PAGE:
Dams are not generally known for their striking aesthetics, and Poland’s Solina Dam was no different, until an ingenious brainwave by Polish energy company Polska Grupa Energetyczna completely transfigured the face of the concrete monolith.
Teaming up with comic book artist Przemek ‘Trust’ Truściński, PGE aimed to design an enourmous mural covering over half of the 269 foot dam, paying tribute to the wild plants and animals found in the surrounding Bieszczady Mountains. However, not a splash of chalk, paint or paste touched the surface. A team of workers armed with pressure-washers used a technique called ‘Reverse Graffiti’ to carve the design out of the muck which covered the dam. Despite the inevitable re-build-up of grit and grime, due to its size the mural is expected to be visible for at least a year.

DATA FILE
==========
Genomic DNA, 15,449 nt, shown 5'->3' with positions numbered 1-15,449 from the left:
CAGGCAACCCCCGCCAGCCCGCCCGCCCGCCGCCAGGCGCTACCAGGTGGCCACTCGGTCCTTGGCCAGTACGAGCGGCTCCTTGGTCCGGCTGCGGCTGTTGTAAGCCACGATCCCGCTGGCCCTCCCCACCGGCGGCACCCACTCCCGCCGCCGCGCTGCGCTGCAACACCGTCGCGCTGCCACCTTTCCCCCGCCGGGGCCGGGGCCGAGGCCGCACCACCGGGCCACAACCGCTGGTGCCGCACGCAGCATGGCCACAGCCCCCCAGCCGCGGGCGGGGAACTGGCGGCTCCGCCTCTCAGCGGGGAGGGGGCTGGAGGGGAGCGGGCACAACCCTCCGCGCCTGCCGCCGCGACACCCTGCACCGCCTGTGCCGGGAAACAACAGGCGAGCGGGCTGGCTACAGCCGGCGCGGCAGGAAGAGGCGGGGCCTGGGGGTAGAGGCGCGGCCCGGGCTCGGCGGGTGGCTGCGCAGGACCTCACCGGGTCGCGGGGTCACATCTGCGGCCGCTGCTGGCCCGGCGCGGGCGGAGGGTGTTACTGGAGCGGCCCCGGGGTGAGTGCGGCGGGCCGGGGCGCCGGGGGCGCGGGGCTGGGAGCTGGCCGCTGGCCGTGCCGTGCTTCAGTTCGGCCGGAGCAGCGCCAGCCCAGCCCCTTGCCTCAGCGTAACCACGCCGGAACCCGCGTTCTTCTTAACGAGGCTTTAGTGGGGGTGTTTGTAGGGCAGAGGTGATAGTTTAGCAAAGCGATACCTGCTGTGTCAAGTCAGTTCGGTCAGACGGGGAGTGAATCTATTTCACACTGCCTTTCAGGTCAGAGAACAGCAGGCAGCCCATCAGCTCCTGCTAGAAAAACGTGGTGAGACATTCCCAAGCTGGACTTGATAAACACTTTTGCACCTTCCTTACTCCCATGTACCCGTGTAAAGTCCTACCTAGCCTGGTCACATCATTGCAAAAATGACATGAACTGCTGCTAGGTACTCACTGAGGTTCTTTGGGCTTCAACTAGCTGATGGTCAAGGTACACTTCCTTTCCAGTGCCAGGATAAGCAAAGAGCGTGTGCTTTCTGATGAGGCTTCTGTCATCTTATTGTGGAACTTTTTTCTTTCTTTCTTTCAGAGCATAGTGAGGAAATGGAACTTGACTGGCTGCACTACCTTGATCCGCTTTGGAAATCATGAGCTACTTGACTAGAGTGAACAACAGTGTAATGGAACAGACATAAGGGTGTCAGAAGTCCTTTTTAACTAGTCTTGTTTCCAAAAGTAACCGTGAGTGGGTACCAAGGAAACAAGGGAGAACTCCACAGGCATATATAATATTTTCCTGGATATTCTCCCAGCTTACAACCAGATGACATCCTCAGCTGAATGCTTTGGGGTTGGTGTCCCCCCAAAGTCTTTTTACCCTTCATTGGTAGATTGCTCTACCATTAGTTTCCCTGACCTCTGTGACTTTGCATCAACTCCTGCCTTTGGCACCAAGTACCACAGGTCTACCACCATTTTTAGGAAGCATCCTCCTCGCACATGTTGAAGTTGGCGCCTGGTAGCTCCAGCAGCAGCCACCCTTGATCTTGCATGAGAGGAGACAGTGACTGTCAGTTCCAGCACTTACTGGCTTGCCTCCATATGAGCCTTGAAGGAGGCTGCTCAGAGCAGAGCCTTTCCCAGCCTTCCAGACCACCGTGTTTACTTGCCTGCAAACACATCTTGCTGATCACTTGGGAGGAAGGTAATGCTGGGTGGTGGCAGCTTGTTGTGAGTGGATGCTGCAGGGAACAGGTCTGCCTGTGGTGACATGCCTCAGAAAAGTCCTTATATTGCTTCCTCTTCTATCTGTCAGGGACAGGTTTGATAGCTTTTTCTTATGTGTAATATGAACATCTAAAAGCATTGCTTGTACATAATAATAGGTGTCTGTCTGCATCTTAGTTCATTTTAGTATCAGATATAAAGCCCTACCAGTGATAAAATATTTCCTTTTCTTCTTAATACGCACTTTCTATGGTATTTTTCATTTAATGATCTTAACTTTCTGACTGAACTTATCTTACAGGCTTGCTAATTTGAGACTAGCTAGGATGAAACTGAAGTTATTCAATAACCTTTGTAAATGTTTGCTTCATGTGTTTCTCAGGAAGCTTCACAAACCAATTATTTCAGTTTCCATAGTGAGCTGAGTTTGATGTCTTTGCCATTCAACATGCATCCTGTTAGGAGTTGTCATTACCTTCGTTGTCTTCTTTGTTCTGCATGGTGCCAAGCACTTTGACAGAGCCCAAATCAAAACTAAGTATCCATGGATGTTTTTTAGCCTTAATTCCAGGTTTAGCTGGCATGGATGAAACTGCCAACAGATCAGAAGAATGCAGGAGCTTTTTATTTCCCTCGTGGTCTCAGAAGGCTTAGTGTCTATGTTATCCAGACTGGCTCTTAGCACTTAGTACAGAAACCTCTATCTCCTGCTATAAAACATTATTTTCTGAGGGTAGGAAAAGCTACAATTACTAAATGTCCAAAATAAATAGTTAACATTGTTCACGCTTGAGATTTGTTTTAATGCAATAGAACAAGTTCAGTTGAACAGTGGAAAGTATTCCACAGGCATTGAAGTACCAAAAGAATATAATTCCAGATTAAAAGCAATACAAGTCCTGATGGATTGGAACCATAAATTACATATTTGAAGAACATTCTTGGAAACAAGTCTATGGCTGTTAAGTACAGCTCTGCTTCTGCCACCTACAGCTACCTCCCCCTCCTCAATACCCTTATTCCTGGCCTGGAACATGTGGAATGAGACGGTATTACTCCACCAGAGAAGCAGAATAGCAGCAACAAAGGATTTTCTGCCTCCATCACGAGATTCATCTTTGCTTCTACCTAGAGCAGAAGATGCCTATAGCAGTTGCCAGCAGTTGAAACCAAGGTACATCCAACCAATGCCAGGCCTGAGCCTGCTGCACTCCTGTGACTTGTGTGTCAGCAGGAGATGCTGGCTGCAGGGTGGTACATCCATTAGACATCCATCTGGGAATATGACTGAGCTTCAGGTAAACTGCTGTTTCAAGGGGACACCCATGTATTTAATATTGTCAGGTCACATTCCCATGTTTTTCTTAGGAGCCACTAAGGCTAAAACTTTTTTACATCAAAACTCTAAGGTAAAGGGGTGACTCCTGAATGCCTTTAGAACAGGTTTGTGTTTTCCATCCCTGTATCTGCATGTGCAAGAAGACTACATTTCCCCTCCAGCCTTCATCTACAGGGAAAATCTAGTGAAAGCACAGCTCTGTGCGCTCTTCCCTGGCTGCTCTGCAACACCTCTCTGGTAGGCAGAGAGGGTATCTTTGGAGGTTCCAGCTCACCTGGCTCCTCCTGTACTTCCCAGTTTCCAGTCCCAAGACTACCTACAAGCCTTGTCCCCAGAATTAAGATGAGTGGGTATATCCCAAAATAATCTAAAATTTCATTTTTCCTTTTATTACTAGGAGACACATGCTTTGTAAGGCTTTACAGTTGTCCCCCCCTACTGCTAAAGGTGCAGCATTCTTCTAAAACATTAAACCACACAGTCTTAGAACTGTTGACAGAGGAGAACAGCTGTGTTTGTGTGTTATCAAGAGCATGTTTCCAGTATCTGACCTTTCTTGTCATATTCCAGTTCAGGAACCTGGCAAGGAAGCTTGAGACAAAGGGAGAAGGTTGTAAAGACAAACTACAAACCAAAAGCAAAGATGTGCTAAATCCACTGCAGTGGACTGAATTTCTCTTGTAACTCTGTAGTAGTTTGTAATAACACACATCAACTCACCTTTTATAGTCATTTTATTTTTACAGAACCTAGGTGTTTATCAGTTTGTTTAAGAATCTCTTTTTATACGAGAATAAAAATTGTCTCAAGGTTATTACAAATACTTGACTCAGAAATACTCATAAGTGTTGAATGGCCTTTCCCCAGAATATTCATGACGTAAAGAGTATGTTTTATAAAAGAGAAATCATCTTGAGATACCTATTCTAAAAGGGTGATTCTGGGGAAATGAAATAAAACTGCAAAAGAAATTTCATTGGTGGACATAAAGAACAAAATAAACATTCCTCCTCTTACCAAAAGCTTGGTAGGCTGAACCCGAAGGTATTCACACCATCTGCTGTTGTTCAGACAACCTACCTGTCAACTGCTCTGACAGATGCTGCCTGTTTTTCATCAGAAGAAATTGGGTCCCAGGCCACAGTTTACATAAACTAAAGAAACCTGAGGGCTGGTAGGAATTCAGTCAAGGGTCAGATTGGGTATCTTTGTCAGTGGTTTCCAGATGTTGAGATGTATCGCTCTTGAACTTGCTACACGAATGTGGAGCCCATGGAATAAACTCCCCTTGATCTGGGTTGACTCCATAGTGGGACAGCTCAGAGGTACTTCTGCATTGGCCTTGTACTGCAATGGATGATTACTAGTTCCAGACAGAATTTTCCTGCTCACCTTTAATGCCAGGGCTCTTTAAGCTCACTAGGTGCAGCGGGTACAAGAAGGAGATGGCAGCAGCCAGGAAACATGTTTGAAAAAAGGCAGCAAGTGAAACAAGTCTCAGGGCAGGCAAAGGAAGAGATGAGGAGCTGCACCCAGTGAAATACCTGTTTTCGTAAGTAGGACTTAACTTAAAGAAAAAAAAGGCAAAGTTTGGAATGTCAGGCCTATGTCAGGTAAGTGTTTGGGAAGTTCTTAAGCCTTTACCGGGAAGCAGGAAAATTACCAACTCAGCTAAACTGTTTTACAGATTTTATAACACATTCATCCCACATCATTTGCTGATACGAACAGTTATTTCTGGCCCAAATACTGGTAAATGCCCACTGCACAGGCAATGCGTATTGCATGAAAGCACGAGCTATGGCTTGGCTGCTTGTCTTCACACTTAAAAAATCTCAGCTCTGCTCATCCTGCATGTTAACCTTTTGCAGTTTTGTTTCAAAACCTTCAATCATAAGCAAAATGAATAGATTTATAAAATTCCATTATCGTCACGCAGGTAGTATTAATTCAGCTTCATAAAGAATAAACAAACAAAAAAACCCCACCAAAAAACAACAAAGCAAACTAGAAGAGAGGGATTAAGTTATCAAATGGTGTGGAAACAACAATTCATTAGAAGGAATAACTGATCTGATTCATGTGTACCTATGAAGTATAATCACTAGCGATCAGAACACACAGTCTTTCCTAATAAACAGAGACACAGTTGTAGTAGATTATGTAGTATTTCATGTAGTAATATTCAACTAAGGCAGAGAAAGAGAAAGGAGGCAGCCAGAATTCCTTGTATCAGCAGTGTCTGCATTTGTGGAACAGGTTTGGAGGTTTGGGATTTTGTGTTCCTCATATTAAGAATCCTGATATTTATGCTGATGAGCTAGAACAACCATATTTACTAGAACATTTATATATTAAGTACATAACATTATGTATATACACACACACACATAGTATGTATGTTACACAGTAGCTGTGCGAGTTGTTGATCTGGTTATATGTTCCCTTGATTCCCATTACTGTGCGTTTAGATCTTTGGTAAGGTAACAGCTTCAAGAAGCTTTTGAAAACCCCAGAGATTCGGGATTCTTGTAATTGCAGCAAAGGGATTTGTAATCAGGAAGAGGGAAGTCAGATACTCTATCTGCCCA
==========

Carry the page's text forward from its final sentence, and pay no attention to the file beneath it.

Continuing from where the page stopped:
The inverted graffiti technique was most notably establish by British artist Paul ‘Moose’ Curtis in the late-90s. Curtis was the artist responsible for Nissan Leaf’s air quality campaign last year, which saw the London skyline etched out of the dirt on a Waterloo wall. However, due to its canvas being part of the urban commons, reverse graffiti, much like the traditional form, is often restricted by controversy and misinterpretation. In an interview with The New York Times back in 2006, Curtis claimed that viewing reverse graffiti as just another act of vandalism was a rather cynical way of comprehending it: “It’s re-facing […] not defacing. Just restoring a surface to its original state. It’s very temporary. It glows and it twinkles and it fades away.”
Nonetheless, this does not seem to have stopped the inspired minds at PGE, who in a statement claimed that more works of inverted art should soon be sprouting from the dirt on paths and roadways around the dam.